America the Edible:
A Hungry History, from Sea to Dining Sea
by Adam Richman
Rodale Books, September 2011
Paperback, 288 pages
Review by Jason Bell
Despite its proximity to the Mississippi, St. Louis lacks a reliable supply of superb fish. We get enough bass to satisfy a horde of Huck Finns, but seafood is scarce. Midwesterners are suspicious of salt water. We prefer limpid rivers where catfish can grow fat, deep pools that hide sunken school buses and corrugated aluminum roofs, reservoirs, and the occasional, gentle waterfall. Drive southwest from St. Louis until you hit Johnson’s Shut-Ins State Park. Belly surf the gorges, raft along the Black River, and grill rainbow trout in tin foil for dinner: that’s about as good as it gets for a pescetarian around cattle country. Have to have sushi? Well, just don’t, unless you’re alright with Midwestern accouterments like mayo, cheese, a little more mayo, and barbecue sauce.
I grew up five minutes from I Love Mr. Sushi, a humble, unambitious, beautiful little good-luck-shop in a strip mall. Fortunately, Mr. Sushi steers clear of fusion goop; they put together a firecracker smart soft shell crab concoction. Edamame is a filling option, and you can’t go wrong with a California roll. For anyone with any fresh sushi experience, however—I’m talking to you, New Yorkers and Angelenos—the chu-toro, the sake, the kinmedai, the buri, etc., will never measure up. Whenever I catch someone complaining about St. Louis sushi, I give them directions to Ted Drewes Frozen Custard, Crown Candy Kitchen, the Courtesy Diner, the Goody Goody Diner, or any other purveyor selling what St. Louis does well. St. Louis is not a sushi town.
Adam Richman, star of the Travel Channel’s Man v. Food, has titled a chapter in his book America the Edible “Meet Me For Sushi In St. Louis: Can It Be Just Fair?” In his introduction, Richman claims that America the Edible is “accessible, nondogmatic, non-douchey” and a “culinary anthropology.” These might seem like incompatible intentions, and as you might expect from a chili-swilling, giant-burrito-chomping, five-malts-in-thirty-minutes-slurping TV personality, America the Edible quickly veers from its anthropological aspirations. America the Edible turns out to be equal parts biopic and travelogue, rom-com and Bildungsroman, focused on Richman and the rich dishes he shovels in at light speed. Beginning with Richman’s “Left-Coast Life, Part I,” America the Edible careens from L.A. to Hawaii, Brooklyn, St. Louis, Austin, San Francisco, Maine, and Georgia before returning to “Left-Coast Life, Part II.” In fact, America the Edible is only nominally about food. Gastronomy merely backgrounds Richman’s journey from struggling actor to megastar and his failed love affairs.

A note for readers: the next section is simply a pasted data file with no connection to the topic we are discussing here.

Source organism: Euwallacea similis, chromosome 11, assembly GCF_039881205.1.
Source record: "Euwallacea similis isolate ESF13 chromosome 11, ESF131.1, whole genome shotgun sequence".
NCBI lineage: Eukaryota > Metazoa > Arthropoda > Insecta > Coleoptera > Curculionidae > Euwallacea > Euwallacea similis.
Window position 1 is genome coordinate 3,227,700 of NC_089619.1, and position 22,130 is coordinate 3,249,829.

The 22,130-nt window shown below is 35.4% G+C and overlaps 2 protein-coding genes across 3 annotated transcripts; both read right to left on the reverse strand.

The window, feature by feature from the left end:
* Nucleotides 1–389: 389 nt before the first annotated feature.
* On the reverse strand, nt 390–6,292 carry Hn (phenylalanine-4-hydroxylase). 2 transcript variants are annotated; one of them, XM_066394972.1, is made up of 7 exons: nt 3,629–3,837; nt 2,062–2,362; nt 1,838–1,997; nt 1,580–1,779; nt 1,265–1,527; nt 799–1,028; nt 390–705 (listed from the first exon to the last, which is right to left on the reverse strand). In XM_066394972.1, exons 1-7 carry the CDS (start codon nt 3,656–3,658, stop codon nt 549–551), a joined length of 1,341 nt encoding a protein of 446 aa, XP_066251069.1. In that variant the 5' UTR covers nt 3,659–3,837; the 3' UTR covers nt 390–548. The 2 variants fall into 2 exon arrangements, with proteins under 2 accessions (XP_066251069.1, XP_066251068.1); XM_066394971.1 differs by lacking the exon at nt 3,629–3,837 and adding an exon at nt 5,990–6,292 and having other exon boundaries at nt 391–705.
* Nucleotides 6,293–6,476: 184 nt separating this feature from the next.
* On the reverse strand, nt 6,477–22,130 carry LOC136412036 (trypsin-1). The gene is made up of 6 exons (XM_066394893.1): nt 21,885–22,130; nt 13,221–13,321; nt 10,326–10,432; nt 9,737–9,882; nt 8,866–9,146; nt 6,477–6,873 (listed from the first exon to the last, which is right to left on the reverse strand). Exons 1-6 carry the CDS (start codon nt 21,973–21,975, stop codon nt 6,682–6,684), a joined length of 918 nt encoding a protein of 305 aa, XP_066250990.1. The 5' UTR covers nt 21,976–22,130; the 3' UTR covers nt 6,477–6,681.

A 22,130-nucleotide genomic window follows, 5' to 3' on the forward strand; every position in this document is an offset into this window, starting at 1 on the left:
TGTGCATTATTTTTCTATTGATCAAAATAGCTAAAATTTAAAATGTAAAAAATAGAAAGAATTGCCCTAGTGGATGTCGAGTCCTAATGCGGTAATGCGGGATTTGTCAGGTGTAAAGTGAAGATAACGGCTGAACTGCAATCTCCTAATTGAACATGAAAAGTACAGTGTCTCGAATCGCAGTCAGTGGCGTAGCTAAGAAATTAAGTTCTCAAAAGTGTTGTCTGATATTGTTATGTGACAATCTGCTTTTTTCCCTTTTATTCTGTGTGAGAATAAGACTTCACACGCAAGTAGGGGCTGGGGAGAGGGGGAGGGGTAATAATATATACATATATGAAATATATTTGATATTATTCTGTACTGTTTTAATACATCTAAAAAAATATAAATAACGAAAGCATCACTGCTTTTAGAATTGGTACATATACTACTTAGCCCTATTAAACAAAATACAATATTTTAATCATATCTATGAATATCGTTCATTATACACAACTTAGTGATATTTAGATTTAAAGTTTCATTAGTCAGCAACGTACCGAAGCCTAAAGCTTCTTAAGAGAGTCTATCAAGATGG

This tension between Richman’s egomania and his ostensible aims makes America the Edible a book you love-to-hate and hate-to-love. Richman is at turns misogynist, racist, beyond his academic pay grade, and creepy. He’s also immensely charismatic, eccentric, and fun to read about. We laugh with and at Richman. The text includes “did-you-know-ish” boxes (“Did you know that avocado comes from the Nabuatl—a language of the indigenous Nahua people of Mexico—word for testicle because of its shape?” No, I didn’t.), recipes (“Mom’s chicken soup,” “The 2nd Best Banana Pudding”), bizarre personal anecdotes (“Dear reader: This will be the one and only reference to Mom’s boobs”), high school history lessons (“In 1965, the US government lifted restrictions on immigration from Asia, resulting in an incredible influx of people, foods, spices, and culinary talents and traditions from Asia”) and travel tips (“. . .the real reason that I advocate Oahu as the island you must visit is the North Shore.”) In its mix of food and travel writing, personal essay, narrative nonfiction, and wildly inappropriate diary-ing, America the Edible is simultaneously entertaining and horrifying. Like a trashy sitcom that sporadically flashes into brilliance or a great slice of street pizza, America the Edible is good bad, which is the best kind of worst.
Reading travel writing about your hometown is always a miserable experience, at least to the extent that the travel writer never seems to get it right. Richman misses the best of St. Louis (some of which he actually covers on the Man v. Food episode about the city) in favor of Imo’s (a chain pizzeria), Fitz’s (a tourist trap), and a bizarre digression about sushi. Page upon page of talk talk talk about bad bad sushi. Luckily, Richman rehabilitates St. Louis with a trip to Whole Foods, where he finds fish equal to any on the coasts—some of the best tuna he has ever encountered. Frankly, it makes me question Richman’s authority as a travel writer and a “food expert.” Then again, Richman is an actor, and like Man v. Food, America the Edible is a performance. Best to sit back and enjoy the show.
May 29, 2012